Paul Hammant's blog
1 June 2019

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The Dangers of Groupthink

I worked in a technology firm where there was a list serve called “Town Hall”. This was meant to be a safe place where there was total transparency about company operations. There were also similar databases where other more controversial topics could be discussed but over time, these became less frequented as discussions were consolidated… Continue reading The Dangers of Groupthink

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Adam Monago
29 May 2019

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Organizations as Communities — Part 2

Yesterday, in a Twitter conversation with Rachel Happe regarding the need for organizations to function as communities, I wrote the following: “Complicated solutions are yesterday’s good practices. Complex, holistic solutions are multi-faceted, emergent and constantly evolving. They can’t be pinned down by rules but have to be sensed into through open dialogues.”
This reminded me of one of my favorite frameworks — the Cynefin framework designed by Dave Snowden in 1999. Cynefin is a Welsh word meaning habitat; the framework is simple and elegant but leads us to profound insights. If we see the framework below, we

noreply@blogger.com (Sahana Chattopadhyay)
27 May 2019

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TOAD FTW! Evaluating a Test Suite: A TOAD Thought Experiment

TOAD is

Testing
Observability
AND
DevOps
The AND is important!

Disclaimer: In my career I have done most of the things I describe below, but never tied them all into one project. The following should be possible:

Testing a System

Suppose we have a software system of reasonable complexity. Suppose our system is comprised of a front end with a user interface (UI) and a back end, thus a client and a server. The front end and the back end communicate via an application programming interface (API) of some sort. This is a common architecture of many software systems.

Suppose…

Chris McMahon
22 May 2019

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On Multiple Givens, Whens and Thens

I wrote this as a reply to user RHarris’s question on StackOverflow, but thought it might be easier to find here too. The login scenario and the access record here are adapted from their question. What contexts should we include … Continue reading

Liz
6 May 2019

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My side project to try and scale myself: Software Mastery School

So I’ve been working on a little side project for the last couple of weeks to try and create a video based training school to allow myself to scale and maybe not have to repeat myself as much when ever I join a new client. So I decided to take my post on the Uncommon […]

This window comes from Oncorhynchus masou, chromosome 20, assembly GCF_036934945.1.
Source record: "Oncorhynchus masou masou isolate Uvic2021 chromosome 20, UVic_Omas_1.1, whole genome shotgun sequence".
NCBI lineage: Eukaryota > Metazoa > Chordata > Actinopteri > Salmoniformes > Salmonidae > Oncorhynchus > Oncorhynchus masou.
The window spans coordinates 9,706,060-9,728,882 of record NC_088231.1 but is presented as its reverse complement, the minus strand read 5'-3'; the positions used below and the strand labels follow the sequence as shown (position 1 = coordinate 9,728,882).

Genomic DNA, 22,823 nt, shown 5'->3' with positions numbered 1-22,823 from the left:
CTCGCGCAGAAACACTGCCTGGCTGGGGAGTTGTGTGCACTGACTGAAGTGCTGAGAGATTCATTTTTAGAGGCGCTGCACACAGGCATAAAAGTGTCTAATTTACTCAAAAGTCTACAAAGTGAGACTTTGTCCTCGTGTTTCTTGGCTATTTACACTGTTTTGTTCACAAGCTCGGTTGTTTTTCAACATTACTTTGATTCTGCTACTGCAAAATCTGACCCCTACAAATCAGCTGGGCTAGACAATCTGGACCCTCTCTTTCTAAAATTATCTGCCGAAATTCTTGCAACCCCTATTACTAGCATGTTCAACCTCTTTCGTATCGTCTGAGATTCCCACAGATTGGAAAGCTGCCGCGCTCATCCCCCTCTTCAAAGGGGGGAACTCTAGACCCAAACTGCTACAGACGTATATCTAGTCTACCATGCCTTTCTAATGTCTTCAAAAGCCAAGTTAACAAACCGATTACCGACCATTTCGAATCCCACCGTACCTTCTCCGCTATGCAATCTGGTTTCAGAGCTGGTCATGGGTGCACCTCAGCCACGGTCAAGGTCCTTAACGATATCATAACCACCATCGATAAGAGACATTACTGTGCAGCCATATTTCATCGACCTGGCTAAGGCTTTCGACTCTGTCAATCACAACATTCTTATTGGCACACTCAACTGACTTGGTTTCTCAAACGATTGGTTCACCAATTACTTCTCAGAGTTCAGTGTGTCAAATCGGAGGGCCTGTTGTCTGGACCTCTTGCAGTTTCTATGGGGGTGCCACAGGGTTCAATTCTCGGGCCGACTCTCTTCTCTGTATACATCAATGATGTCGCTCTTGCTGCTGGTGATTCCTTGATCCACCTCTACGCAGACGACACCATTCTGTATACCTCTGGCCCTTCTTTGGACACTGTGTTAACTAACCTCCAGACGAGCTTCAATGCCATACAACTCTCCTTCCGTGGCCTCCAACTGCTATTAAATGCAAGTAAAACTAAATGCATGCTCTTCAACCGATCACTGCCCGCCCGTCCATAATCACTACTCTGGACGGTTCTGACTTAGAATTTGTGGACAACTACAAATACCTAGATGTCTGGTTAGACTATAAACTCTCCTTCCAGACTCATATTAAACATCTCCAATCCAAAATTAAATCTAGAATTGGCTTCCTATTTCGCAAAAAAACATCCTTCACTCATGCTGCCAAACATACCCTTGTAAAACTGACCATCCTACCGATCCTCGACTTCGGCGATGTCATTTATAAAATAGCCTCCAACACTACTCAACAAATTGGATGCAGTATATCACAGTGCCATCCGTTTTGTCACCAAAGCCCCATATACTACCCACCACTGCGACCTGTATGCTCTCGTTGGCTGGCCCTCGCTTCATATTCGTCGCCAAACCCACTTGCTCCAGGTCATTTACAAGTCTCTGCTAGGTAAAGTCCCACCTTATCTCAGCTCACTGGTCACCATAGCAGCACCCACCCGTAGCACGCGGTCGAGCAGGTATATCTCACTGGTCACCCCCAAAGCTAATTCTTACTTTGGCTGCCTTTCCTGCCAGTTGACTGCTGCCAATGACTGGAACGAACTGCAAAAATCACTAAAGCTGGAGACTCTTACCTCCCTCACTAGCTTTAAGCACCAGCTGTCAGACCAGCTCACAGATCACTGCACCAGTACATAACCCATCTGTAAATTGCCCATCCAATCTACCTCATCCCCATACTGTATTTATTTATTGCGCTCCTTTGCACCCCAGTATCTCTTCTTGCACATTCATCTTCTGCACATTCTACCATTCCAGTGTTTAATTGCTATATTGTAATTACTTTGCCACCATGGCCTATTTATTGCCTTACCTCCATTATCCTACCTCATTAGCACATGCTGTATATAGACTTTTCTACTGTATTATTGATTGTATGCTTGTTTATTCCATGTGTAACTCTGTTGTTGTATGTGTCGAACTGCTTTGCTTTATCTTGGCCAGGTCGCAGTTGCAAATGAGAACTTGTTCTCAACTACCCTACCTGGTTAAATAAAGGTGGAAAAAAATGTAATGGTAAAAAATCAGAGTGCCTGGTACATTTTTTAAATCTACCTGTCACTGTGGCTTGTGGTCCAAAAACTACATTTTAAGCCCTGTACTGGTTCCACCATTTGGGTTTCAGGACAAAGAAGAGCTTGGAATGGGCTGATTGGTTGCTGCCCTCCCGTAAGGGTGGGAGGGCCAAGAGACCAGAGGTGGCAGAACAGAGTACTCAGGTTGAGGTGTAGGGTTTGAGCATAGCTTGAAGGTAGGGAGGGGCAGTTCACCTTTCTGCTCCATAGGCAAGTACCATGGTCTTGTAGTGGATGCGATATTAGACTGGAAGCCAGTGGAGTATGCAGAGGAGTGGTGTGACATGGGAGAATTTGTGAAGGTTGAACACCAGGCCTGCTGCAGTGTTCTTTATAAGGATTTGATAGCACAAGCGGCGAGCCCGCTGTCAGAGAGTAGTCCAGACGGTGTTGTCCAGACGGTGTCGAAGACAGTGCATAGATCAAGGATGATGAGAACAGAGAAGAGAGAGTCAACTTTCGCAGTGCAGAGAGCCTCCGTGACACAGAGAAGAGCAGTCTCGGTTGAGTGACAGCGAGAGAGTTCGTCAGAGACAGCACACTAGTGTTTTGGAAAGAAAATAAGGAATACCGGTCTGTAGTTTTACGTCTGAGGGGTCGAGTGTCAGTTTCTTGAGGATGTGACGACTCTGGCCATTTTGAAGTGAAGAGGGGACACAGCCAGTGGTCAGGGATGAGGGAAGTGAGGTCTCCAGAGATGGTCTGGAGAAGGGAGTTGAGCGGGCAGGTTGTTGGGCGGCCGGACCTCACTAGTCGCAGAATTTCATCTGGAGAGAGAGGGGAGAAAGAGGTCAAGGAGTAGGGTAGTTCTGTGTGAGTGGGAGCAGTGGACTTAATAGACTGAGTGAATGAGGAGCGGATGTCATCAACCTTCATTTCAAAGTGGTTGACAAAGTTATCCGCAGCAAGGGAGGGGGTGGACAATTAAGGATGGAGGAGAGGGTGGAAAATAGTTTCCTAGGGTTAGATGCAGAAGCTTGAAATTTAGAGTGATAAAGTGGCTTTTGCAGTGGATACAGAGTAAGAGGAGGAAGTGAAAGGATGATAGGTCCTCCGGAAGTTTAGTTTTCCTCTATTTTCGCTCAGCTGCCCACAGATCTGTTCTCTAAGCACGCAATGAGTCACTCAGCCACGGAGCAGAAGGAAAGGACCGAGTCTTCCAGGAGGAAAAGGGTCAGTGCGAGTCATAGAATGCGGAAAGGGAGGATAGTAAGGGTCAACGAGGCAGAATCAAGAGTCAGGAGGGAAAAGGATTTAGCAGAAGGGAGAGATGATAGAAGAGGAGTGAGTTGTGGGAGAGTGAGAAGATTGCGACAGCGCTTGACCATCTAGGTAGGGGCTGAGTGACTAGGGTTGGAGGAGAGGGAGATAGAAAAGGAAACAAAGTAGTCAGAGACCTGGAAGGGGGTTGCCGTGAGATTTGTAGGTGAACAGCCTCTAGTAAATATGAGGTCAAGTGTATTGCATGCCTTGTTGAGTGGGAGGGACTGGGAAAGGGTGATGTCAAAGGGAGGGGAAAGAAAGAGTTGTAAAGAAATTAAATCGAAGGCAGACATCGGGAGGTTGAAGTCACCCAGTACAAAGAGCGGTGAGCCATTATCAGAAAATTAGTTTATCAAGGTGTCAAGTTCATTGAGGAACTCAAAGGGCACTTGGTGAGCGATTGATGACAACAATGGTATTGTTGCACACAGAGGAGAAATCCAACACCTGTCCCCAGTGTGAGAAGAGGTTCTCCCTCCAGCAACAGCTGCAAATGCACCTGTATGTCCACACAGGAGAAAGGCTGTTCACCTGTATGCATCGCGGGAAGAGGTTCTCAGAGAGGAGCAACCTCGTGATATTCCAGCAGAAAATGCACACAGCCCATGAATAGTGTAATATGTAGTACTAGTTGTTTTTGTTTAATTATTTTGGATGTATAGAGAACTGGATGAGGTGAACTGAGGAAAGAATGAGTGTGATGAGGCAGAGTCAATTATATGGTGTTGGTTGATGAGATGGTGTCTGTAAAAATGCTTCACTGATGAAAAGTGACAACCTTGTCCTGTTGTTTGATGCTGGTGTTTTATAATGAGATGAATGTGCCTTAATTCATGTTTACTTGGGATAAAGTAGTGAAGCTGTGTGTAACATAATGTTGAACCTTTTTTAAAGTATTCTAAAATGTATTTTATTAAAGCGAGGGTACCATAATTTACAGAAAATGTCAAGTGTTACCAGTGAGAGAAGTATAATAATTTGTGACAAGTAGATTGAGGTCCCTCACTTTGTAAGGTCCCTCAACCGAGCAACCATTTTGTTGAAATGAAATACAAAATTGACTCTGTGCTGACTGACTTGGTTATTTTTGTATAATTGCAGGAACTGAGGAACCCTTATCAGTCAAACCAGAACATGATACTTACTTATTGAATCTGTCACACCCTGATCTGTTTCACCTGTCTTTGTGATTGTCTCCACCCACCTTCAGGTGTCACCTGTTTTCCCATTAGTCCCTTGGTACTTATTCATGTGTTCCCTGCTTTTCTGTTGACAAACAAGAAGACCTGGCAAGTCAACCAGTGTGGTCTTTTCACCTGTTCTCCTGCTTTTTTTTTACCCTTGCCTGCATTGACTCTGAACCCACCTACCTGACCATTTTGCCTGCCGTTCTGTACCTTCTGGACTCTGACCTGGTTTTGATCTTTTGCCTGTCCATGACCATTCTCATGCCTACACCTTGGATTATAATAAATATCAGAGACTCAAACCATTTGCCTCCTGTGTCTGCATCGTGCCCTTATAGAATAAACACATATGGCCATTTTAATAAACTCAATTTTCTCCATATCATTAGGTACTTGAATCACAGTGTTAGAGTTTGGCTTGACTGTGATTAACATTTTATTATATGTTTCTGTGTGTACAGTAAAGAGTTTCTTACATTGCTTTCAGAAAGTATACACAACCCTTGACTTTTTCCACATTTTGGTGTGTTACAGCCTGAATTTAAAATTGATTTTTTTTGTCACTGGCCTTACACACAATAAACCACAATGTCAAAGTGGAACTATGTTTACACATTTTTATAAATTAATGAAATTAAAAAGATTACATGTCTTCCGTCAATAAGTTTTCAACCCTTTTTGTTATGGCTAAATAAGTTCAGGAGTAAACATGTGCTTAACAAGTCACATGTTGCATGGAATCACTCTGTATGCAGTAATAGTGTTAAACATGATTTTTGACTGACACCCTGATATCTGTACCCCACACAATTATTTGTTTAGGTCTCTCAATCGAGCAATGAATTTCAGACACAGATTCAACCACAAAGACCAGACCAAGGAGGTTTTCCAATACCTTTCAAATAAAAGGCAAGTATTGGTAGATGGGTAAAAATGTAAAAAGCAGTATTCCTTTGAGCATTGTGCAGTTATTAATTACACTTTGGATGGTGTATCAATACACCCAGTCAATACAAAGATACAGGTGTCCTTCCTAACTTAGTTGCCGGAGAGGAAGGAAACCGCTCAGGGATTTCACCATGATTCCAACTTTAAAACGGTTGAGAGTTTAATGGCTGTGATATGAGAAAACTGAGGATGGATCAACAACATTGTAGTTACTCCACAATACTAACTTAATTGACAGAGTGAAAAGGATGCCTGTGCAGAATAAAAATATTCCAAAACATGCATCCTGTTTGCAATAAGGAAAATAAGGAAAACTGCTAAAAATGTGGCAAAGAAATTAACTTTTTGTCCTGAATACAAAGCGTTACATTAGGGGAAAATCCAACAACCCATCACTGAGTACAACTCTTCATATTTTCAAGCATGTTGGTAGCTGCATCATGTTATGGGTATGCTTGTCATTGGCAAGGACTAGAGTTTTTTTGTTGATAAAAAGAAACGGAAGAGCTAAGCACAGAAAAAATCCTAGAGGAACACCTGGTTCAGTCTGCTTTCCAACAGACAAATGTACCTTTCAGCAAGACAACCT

dan
29 April 2019

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How to increase open file descriptors limit in MacOS Sierra / Linux

There are times when you want to increase your open file limit in your system. You can use the following to do so. Here you are setting the soft limit and the hard limit.

Talk to me on Twitter, Facebook, LinkedIn or Website.

Jey Geethan
8 April 2019

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Who would you prefer your clients remember: you or your firm?

I remember my good friend and ThoughtWorks colleague, Luke Barrett, saying: “If anything is worth doing, it’s worth doing well.” We shared numerous consulting assignments together and in all cases, he left his mark on our clients as someone who did top-notch work to the point that most of them remembered him, when anyone spoke… Continue reading Who would you prefer your clients remember: you or your firm?

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Adam Monago
8 April 2019

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Rails - Complex Route Constraints Made Easy

In Rails, we know that the routes are the most important entry-point where we define the which url hits which controller. We also know how to define the resources and add some conditions to the routing.

In this post, I want to concentrate about how to go about complex route conditions and make it easy for you to write modular code.

Let's say that you have to write a condition that if the domain belongs to a given domain, route the root url to some other controller. You can accomplish it using the following snippets:

Here you are creating a…

Jey Geethan
31 March 2019

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Design for relationships

I remember walking down to Tottenham Court Road tube in the mid-nineties, around 9pm. My poster for the London Symphonia was plastered up on the walls. I had spilled my blood sweat and tears on the winning design. I knew it would end up in the tube stations. In hindsight I wish I could have...

Ultraman
20 March 2019

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Hello world!

Welcome to WordPress. This is your first post. Edit or delete it, then start writing!

fuzzylizard_1ki57r
18 March 2019

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Design for real

I love design, I love working with designers and I love working with businesses who appreciate the value of good design. However, having worked in the design industry for over 25 years, starting back in 1993 with MTV, I can look back and see that what we thought would work and what actually did, were...

Ultraman
12 March 2019